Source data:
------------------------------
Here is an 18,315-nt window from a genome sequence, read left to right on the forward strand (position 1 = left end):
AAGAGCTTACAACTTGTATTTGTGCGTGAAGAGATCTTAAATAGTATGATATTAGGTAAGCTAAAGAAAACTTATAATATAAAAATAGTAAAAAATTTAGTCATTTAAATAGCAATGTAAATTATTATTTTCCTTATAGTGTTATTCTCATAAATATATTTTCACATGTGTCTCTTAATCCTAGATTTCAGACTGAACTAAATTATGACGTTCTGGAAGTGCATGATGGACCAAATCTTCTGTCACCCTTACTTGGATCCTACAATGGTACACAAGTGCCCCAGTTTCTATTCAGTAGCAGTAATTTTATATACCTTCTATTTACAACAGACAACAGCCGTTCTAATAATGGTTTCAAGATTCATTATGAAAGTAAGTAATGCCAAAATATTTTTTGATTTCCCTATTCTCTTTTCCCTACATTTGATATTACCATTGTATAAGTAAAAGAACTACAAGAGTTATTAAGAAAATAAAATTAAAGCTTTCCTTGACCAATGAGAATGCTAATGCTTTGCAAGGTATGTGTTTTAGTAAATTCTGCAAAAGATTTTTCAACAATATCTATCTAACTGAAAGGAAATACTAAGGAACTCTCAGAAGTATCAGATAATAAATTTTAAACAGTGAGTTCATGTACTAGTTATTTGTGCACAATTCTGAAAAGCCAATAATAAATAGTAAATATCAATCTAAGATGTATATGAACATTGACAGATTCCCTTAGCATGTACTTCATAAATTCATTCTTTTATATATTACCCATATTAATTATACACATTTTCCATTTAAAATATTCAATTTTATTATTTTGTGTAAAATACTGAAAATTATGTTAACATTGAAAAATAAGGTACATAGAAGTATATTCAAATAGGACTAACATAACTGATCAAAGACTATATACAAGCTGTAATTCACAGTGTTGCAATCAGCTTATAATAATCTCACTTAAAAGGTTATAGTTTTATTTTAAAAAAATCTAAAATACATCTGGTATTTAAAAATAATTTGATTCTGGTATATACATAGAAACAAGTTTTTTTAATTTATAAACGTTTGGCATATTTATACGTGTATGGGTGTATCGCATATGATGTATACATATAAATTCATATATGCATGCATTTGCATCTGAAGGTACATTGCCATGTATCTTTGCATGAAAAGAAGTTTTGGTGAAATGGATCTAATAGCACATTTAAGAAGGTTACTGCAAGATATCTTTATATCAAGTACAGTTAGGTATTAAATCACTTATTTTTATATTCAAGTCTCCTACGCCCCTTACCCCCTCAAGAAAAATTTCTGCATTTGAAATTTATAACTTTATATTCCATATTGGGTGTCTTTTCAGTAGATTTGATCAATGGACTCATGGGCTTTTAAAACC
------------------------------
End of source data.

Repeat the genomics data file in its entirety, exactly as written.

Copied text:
Here is an 18,315-nt window from a genome sequence, read left to right on the forward strand (position 1 = left end):
AAGAGCTTACAACTTGTATTTGTGCGTGAAGAGATCTTAAATAGTATGATATTAGGTAAGCTAAAGAAAACTTATAATATAAAAATAGTAAAAAATTTAGTCATTTAAATAGCAATGTAAATTATTATTTTCCTTATAGTGTTATTCTCATAAATATATTTTCACATGTGTCTCTTAATCCTAGATTTCAGACTGAACTAAATTATGACGTTCTGGAAGTGCATGATGGACCAAATCTTCTGTCACCCTTACTTGGATCCTACAATGGTACACAAGTGCCCCAGTTTCTATTCAGTAGCAGTAATTTTATATACCTTCTATTTACAACAGACAACAGCCGTTCTAATAATGGTTTCAAGATTCATTATGAAAGTAAGTAATGCCAAAATATTTTTTGATTTCCCTATTCTCTTTTCCCTACATTTGATATTACCATTGTATAAGTAAAAGAACTACAAGAGTTATTAAGAAAATAAAATTAAAGCTTTCCTTGACCAATGAGAATGCTAATGCTTTGCAAGGTATGTGTTTTAGTAAATTCTGCAAAAGATTTTTCAACAATATCTATCTAACTGAAAGGAAATACTAAGGAACTCTCAGAAGTATCAGATAATAAATTTTAAACAGTGAGTTCATGTACTAGTTATTTGTGCACAATTCTGAAAAGCCAATAATAAATAGTAAATATCAATCTAAGATGTATATGAACATTGACAGATTCCCTTAGCATGTACTTCATAAATTCATTCTTTTATATATTACCCATATTAATTATACACATTTTCCATTTAAAATATTCAATTTTATTATTTTGTGTAAAATACTGAAAATTATGTTAACATTGAAAAATAAGGTACATAGAAGTATATTCAAATAGGACTAACATAACTGATCAAAGACTATATACAAGCTGTAATTCACAGTGTTGCAATCAGCTTATAATAATCTCACTTAAAAGGTTATAGTTTTATTTTAAAAAAATCTAAAATACATCTGGTATTTAAAAATAATTTGATTCTGGTATATACATAGAAACAAGTTTTTTTAATTTATAAACGTTTGGCATATTTATACGTGTATGGGTGTATCGCATATGATGTATACATATAAATTCATATATGCATGCATTTGCATCTGAAGGTACATTGCCATGTATCTTTGCATGAAAAGAAGTTTTGGTGAAATGGATCTAATAGCACATTTAAGAAGGTTACTGCAAGATATCTTTATATCAAGTACAGTTAGGTATTAAATCACTTATTTTTATATTCAAGTCTCCTACGCCCCTTACCCCCTCAAGAAAAATTTCTGCATTTGAAATTTATAACTTTATATTCCATATTGGGTGTCTTTTCAGTAGATTTGATCAATGGACTCATGGGCTTTTAAAACC